Public Release: 

Computer tool quickly identifies which PE patients can be safely treated at home

American College of Physicians

1. Sensitive cardiac injury marker could reduce stress testing for myocardial ischemia

URLs go live when the embargo lifts

Measuring for troponin, a protein released by injured heart muscle that indicates whether someone recently experienced a heart attack, can cut down on cardiac stress tests, hence reducing health care costs and radiation exposure. Findings from an observational study are published in Annals of Internal Medicine.

Cardiac stress testing is useful in diagnosing and managing coronary artery disease (CAD), but it is expensive and commonly overused. As such, current guidelines recommend against routine surveillance cardiac stress testing in persons with known, stable ischemic heart disease unless it is done to evaluate new or progressive symptoms. Newly developed high-sensitivity cardiac troponin I (hs-cTnI) assays can measure troponin concentrations substantially lower than those detected by conventional assays and may help to stratify patients with CAD in various clinical settings.

Researchers from Emory University School of examined two groups of patients from research studies in which cardiac stress testing, exercise or pharmacological, was performed via SPECT (Single Photon Emission Computed Tomography) imaging. A first group (589 total, all with stable CAD) was used to determine the best cut-off level for hs-TnI, pointing out which people were unlikely to have inducible ischemia, or problems with blood flow in the heart visible by imaging. Overall, few people in the group had experienced recent chest pain, but stress-inducible ischemia was observable in about a third. Using a cut-off of 2.5 picograms per milliliter for hs-TnI, the researchers could define a smaller sub-group of 101 patients who had a low proportion of inducible ischemia.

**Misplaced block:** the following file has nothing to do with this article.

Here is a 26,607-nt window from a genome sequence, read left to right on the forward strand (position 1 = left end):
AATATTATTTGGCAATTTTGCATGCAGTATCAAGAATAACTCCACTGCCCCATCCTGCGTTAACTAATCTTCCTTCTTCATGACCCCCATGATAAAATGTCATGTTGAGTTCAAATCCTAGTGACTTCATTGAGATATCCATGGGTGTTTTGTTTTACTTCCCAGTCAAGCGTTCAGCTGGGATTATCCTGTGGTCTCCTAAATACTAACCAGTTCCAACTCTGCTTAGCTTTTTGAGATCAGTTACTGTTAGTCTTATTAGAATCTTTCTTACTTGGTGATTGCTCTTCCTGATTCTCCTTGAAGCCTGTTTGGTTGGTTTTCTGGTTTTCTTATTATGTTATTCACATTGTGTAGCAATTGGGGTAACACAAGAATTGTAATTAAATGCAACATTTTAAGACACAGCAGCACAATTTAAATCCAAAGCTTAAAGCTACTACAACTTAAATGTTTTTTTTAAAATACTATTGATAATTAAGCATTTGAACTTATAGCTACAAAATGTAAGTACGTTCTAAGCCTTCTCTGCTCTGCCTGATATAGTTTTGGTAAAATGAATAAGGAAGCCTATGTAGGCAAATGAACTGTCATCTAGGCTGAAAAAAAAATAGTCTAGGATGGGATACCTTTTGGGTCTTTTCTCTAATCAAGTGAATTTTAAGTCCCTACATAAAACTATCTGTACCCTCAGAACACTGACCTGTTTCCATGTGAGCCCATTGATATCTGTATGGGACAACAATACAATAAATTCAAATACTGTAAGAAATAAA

According to the authors, these findings are important because the high sensitivity troponin test could be used to triage individuals with stable CAD before performing stress testing. This would likely reduce the numbers of stress tests performed.